Africa’s commodity-exporting countries are primed to benefit from the impact of the invasion of Ukraine by Russia, according to experts.
Commodity prices including oil, gas, maize, and wheat—top global exports for the two countries in conflict—have begun rising on fears over the impact of sanctions slapped on Russia.
Brent crude oil rose to $130 a barrel on Mar. 8, as the price of natural gas began to skyrocket across Europe on war-induced disruption of global supply chains.
Africa’s oil and gas exports
“African oil producers stand to benefit from higher oil prices as their fiscal positions are closely correlated to oil exports and the international oil price,” said Oxford Economics Africa analysts in their monthly highlights.
A few African countries stand to gain from anticipated spikes in commodity prices, as the Russian invasion of Ukraine begins to disrupt global supply chains.
Nigeria, with an oil production capacity of 1.36 million barrels per day will likely be the biggest beneficiary followed by Libya (1.17 million) and Angola (1.14 million,) barrels per day.
Similar sentiments have also been echoed in the African Energy Chamber first quarter 2022 Outlook, that projects increased activities in oil and gas exploration would unlock the continent’s potential in meeting global energy demand and shore up foreign investments.
“Current trends within the oil and gas industry could lead to the establishment of new centers of geopolitical influence, a development that could see massive amounts of investment for exploration heading towards Africa,” says Leoncio Amada Nze, president at African Energy Chamber CEMAC.
A total of nine high impact wells are in the drilling schedule for 2022 by a mixture of majors, independents, and local exploration firms, according to the outlook, with the main ones being in Namibia and Kenya.
In 2023, the authors of the outlook says 10 additional high-impact wells will be drilled and the majority of them are situated in unexplored basins in east and west Africa.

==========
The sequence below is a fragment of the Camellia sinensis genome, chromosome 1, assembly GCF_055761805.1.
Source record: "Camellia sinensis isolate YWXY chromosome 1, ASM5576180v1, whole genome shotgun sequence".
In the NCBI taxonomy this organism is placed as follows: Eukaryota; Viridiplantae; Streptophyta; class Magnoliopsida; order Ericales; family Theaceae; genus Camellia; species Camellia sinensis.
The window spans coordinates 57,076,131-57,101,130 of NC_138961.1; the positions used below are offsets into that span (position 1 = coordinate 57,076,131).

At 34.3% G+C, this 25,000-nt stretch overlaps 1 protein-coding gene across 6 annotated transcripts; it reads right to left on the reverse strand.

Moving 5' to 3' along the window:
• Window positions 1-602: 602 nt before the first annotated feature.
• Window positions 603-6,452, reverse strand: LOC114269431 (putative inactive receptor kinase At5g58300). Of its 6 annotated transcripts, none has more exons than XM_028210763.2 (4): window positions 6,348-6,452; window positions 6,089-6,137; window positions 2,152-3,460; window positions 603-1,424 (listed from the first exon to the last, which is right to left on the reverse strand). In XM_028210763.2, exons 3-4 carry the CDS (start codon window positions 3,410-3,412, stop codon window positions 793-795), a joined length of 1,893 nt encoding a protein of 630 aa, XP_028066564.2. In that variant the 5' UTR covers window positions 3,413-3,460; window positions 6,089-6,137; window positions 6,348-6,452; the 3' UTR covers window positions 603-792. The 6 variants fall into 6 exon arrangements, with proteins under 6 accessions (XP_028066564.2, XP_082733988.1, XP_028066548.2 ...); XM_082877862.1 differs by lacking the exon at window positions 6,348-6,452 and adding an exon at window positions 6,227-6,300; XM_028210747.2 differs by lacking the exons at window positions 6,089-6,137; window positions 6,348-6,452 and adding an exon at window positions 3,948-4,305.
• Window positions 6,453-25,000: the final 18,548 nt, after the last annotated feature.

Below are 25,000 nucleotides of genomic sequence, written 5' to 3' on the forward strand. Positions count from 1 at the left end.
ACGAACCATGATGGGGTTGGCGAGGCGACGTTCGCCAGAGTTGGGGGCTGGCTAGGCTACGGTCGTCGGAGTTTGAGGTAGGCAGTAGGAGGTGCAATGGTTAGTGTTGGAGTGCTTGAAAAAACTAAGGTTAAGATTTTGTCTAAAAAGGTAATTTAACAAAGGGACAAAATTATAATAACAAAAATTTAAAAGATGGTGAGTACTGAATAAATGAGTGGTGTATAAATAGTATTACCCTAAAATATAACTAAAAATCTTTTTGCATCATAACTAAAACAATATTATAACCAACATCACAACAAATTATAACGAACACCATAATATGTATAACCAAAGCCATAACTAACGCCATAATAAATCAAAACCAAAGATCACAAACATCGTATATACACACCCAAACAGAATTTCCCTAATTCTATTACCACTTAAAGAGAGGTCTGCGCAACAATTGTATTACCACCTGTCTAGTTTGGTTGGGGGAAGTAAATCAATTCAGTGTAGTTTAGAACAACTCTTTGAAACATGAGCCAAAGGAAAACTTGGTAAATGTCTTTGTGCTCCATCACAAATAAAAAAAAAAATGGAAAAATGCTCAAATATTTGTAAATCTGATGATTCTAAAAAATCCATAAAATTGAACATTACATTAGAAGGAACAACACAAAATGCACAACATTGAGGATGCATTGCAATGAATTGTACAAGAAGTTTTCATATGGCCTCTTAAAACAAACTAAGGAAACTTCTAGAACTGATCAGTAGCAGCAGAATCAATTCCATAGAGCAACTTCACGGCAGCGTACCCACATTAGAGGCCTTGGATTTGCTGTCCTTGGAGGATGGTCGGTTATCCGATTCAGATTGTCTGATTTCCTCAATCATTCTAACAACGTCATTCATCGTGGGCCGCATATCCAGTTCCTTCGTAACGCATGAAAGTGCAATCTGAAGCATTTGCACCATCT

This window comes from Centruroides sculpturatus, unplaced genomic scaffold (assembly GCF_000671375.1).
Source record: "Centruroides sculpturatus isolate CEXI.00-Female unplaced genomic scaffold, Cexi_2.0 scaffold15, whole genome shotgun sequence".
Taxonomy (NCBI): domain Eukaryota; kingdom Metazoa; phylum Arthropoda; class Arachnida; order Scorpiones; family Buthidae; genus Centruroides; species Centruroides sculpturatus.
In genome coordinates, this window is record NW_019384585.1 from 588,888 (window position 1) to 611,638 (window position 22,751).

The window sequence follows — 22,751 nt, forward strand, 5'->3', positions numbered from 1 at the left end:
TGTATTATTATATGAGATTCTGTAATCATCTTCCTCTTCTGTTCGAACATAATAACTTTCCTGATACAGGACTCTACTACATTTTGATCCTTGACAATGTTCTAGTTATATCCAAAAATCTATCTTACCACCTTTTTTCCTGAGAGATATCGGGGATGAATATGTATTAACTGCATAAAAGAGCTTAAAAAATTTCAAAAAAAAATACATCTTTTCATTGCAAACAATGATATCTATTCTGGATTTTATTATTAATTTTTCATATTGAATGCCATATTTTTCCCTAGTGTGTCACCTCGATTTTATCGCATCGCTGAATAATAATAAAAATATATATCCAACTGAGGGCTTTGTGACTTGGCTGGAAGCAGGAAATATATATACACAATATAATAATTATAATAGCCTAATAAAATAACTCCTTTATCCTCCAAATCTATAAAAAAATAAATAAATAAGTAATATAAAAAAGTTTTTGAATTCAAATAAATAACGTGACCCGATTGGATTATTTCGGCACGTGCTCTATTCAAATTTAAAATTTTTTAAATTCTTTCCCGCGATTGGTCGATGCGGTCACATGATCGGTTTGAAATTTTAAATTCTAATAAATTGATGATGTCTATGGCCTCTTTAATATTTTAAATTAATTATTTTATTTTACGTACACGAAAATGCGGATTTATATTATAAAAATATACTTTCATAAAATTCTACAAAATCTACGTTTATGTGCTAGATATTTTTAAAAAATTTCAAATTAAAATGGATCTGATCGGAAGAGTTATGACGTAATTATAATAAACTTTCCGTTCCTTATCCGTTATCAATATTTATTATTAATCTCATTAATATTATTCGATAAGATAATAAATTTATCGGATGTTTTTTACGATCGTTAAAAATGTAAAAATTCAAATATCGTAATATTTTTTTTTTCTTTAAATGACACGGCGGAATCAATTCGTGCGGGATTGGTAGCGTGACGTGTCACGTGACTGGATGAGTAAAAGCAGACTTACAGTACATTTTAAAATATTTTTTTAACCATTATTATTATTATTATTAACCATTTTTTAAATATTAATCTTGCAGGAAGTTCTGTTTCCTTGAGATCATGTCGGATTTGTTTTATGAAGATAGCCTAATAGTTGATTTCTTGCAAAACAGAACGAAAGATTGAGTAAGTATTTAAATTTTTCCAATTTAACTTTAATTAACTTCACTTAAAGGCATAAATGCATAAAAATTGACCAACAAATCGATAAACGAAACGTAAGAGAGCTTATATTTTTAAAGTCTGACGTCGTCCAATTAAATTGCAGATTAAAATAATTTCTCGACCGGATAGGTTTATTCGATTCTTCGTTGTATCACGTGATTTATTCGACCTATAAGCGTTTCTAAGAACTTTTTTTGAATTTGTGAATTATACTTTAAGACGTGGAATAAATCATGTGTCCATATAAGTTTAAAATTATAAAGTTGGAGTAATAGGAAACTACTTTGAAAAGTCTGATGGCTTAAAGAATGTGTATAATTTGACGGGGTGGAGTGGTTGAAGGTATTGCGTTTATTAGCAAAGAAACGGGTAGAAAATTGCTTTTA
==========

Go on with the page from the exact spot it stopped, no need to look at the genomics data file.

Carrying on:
Africa’s grain exports
The Oxford Economics Africa analysts also suggests that Africa’s major grain producing countries like South Africa, Namibia, Mozambique, and Zimbabwe stand to benefit from favorable terms of trade shocks resulting from anticipated higher prices of cereals.
Already the Food and Agriculture Organization (FAO) had in September last year projected that Africa would break its five-year record by 6%, to produce 218 million tons of cereals in 2021.
FAO’s quarterly Global Crop prospects and food situation 2021 forecast that cereal production in southern African countries would rise 22% above the 2016-2020 average, to 40.6 million tons.
In South Africa, production of maize and other cereals like wheat is seen reaching 19.5 million tons, a 24% growth above last five-year average, which FAO says will be the second largest harvest recorded over the period.
In Zimbabwe, the maize harvest has also increased to an above-average level of 2.7 million tons, nearly tripling the 2020 output level, as sorghum and millet production soars in the country.
Maize harvests in Malawi and Zambia, are estimated at 4.1 million and 3.6 million tons respectively this year.
The original version of this story was republished with the permission of bird, a story agency under Africa No Filter.
Credit | The Quartz Africa